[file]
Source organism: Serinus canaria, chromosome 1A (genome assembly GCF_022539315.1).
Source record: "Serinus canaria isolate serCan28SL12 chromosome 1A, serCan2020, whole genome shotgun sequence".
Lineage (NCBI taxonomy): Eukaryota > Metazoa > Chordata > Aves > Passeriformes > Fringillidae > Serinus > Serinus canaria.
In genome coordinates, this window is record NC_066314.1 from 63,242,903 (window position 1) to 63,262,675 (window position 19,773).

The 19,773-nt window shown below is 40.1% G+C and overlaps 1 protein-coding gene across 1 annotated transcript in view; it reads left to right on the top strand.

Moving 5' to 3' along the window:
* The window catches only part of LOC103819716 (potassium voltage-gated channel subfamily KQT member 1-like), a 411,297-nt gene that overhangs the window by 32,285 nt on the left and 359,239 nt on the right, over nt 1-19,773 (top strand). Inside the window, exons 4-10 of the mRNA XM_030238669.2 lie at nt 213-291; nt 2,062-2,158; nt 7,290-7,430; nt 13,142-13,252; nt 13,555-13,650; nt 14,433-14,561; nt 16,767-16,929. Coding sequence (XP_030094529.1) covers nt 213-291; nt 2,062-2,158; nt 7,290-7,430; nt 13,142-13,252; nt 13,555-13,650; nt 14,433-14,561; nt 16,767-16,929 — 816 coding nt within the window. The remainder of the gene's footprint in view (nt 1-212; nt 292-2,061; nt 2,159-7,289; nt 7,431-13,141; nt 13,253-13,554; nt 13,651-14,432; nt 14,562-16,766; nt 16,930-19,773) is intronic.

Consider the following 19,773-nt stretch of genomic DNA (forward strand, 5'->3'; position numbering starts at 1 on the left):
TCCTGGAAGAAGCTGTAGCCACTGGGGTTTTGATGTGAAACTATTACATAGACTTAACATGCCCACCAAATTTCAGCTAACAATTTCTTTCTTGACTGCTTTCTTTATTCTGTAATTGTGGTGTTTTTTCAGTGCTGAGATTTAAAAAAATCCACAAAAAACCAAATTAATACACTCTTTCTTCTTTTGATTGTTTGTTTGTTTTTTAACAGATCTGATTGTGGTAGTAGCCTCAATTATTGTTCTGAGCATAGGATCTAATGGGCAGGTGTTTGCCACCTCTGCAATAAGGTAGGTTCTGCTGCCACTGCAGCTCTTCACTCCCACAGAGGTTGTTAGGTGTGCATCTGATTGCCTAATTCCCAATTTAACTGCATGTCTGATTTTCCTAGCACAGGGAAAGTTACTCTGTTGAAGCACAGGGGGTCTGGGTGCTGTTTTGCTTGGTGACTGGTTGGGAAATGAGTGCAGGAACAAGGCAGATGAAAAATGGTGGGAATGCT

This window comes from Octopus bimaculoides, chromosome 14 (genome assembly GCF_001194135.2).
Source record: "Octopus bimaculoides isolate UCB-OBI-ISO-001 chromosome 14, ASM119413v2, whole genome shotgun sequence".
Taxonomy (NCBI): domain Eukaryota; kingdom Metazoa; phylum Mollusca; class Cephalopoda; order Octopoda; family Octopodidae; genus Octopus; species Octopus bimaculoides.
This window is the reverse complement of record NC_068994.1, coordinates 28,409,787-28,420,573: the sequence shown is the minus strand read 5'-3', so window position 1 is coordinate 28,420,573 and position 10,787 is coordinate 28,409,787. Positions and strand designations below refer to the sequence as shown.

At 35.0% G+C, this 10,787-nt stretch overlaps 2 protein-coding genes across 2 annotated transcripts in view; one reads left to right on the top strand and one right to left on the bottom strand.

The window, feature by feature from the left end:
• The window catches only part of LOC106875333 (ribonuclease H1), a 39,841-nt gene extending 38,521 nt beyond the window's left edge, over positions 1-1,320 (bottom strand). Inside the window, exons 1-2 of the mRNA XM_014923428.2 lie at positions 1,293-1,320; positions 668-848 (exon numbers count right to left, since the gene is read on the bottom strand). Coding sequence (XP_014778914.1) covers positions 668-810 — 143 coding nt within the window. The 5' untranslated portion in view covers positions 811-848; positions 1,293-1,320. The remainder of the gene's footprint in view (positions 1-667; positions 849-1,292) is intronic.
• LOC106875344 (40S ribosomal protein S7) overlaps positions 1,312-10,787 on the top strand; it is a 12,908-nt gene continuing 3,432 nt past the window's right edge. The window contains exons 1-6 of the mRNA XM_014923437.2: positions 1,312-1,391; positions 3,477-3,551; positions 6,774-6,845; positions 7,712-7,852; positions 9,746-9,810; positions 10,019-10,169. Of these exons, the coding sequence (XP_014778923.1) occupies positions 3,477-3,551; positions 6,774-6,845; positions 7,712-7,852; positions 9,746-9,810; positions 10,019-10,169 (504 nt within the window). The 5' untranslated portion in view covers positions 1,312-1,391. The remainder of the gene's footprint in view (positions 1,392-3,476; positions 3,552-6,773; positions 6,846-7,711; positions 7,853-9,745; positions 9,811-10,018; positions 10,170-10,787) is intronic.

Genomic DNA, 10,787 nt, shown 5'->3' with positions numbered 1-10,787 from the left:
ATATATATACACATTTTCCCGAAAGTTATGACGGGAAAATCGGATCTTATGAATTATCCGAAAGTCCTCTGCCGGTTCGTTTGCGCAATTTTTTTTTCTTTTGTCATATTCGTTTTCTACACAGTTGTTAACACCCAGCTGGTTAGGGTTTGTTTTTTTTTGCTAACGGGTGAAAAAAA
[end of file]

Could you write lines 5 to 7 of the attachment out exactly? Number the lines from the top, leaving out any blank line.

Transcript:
The 19,773-nt window shown below is 40.1% G+C and overlaps 1 protein-coding gene across 1 annotated transcript in view; it reads left to right on the top strand.

Moving 5' to 3' along the window:
* The window catches only part of LOC103819716 (potassium voltage-gated channel subfamily KQT member 1-like), a 411,297-nt gene that overhangs the window by 32,285 nt on the left and 359,239 nt on the right, over nt 1-19,773 (top strand). Inside the window, exons 4-10 of the mRNA XM_030238669.2 lie at nt 213-291; nt 2,062-2,158; nt 7,290-7,430; nt 13,142-13,252; nt 13,555-13,650; nt 14,433-14,561; nt 16,767-16,929. Coding sequence (XP_030094529.1) covers nt 213-291; nt 2,062-2,158; nt 7,290-7,430; nt 13,142-13,252; nt 13,555-13,650; nt 14,433-14,561; nt 16,767-16,929 — 816 coding nt within the window. The remainder of the gene's footprint in view (nt 1-212; nt 292-2,061; nt 2,159-7,289; nt 7,431-13,141; nt 13,253-13,554; nt 13,651-14,432; nt 14,562-16,766; nt 16,930-19,773) is intronic.